Written by Katie Constantine
Edited by Morgan Moore
If you’ve seen The Big Bang Theory (TBBT), you know about the legendary broken elevator in Leonard, Sheldon, and Penny’s apartment building. It’s a staple in the show until the final few episodes when the crowd cheers as the doors finally open to reveal it’s been fixed. While some may write it off as just a fun anecdote, it is so much more than that. From a screenwriting perspective, that broken elevator played a strategic role in defining many important aspects of the show.
Key Character Traits
Using the broken elevator, the writers define key character traits in ways that are quick and easy for the audience to absorb. Because Leonard has to climb so many flights of stairs to get to his apartment, we sometimes see him struggle with his asthma and lack of athletic ability. This makes him seem even more like a dork and even less likely to obtain a relationship with Penny, who normally only goes out with athletic popular men. The first time we meet Leonard’s mom, Beverly, she is dissecting the mentality of the tenants based on the traits of the broken elevator. Immediately, this defines her as a critical person who likes to psychoanalyze even the smallest thing. When Penny runs into her during this scene and tries to tell her that it’s just a broken elevator, nothing more, we gain an understanding of the juxtaposition between these two important characters who shape the different sides of Leonard’s personality and actions.
The reason behind the broken elevator helps us buy into the concept that Leonard would remain roommates with Sheldon for such a long time. In season three, we discover that Sheldon breaks the elevator by saving Leonard’s life, which then in turn creates a strong connection between them. This is extremely important because the whole show revolves around their friendship and their shared apartment. Since Sheldon is so difficult to live with, something needed to happen that would bond them to the point where, even when Leonard gets extremely frustrated with Sheldon’s roommate antics, he still chooses to stay.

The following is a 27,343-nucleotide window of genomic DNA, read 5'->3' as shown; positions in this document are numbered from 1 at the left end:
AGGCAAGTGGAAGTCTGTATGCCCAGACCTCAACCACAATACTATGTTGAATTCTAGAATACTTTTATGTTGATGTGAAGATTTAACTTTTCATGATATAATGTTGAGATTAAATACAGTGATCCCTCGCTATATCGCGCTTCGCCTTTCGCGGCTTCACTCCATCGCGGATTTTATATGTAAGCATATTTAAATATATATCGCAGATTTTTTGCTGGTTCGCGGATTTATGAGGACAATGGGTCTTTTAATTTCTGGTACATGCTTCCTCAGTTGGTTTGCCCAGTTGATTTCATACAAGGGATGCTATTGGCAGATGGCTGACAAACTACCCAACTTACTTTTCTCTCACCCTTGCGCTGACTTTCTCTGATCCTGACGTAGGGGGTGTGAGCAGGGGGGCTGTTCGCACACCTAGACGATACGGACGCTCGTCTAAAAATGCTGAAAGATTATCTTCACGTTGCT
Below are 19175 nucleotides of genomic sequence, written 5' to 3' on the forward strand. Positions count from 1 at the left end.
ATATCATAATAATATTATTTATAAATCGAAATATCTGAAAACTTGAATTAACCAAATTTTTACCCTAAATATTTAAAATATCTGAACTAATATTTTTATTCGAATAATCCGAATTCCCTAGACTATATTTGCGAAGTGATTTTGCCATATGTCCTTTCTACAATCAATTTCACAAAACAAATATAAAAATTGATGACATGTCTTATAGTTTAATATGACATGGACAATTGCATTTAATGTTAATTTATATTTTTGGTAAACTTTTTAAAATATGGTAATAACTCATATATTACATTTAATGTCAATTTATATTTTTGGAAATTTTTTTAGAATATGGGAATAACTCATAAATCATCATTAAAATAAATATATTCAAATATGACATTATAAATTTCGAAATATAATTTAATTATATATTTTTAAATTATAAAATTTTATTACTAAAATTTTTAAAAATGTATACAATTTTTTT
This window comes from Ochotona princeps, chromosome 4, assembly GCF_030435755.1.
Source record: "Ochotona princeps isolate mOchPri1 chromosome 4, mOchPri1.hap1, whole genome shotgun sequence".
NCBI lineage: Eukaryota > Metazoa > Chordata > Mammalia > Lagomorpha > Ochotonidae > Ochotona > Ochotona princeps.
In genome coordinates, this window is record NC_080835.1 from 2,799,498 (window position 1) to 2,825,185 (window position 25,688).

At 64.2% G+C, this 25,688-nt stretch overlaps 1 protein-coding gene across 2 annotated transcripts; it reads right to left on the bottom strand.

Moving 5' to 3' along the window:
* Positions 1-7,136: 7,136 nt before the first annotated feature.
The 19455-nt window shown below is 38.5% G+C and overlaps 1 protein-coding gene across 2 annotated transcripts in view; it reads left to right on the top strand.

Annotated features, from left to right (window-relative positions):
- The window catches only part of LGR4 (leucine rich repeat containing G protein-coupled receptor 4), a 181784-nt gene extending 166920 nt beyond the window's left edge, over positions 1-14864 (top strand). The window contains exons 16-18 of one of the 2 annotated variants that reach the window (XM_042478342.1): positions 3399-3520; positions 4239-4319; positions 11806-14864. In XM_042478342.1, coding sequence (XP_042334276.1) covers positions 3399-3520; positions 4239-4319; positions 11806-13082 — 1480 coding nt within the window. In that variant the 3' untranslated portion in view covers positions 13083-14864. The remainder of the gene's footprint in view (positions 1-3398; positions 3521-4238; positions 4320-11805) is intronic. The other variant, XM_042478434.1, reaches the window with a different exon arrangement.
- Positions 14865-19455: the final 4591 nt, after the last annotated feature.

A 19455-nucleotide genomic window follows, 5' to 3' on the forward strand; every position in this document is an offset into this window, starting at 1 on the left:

Shows can become dull when characters spend most of their time standing around talking, so it’s important to find places where there can be functional exposé. The broken elevator creates that space because it forces the characters to interact while climbing the stairs. This creates more avenues of entertainment available for the scenes that contain a lot of expositional dialogue. We see them walk up the stairs in funny costumes, have awkward encounters, and live their normal lives all while discussing different plot points. This moves the story forward while providing both entertainment and the feeling of relatability as they do everyday things like drag their laundry baskets upstairs.
Since the brokenness of the elevator is such a staple in the show, there is truly a feeling of closure in the final season when the doors open to reveal Penny standing inside it declaring that it’s fixed. It provides the people who watched the show for twelve seasons that bittersweet feeling that it’s finally coming to an end, but that satisfaction that indicates the show is wrapping up in a positive way. That touching moment shows the importance of the broken elevator and the world it’s encapsulated in.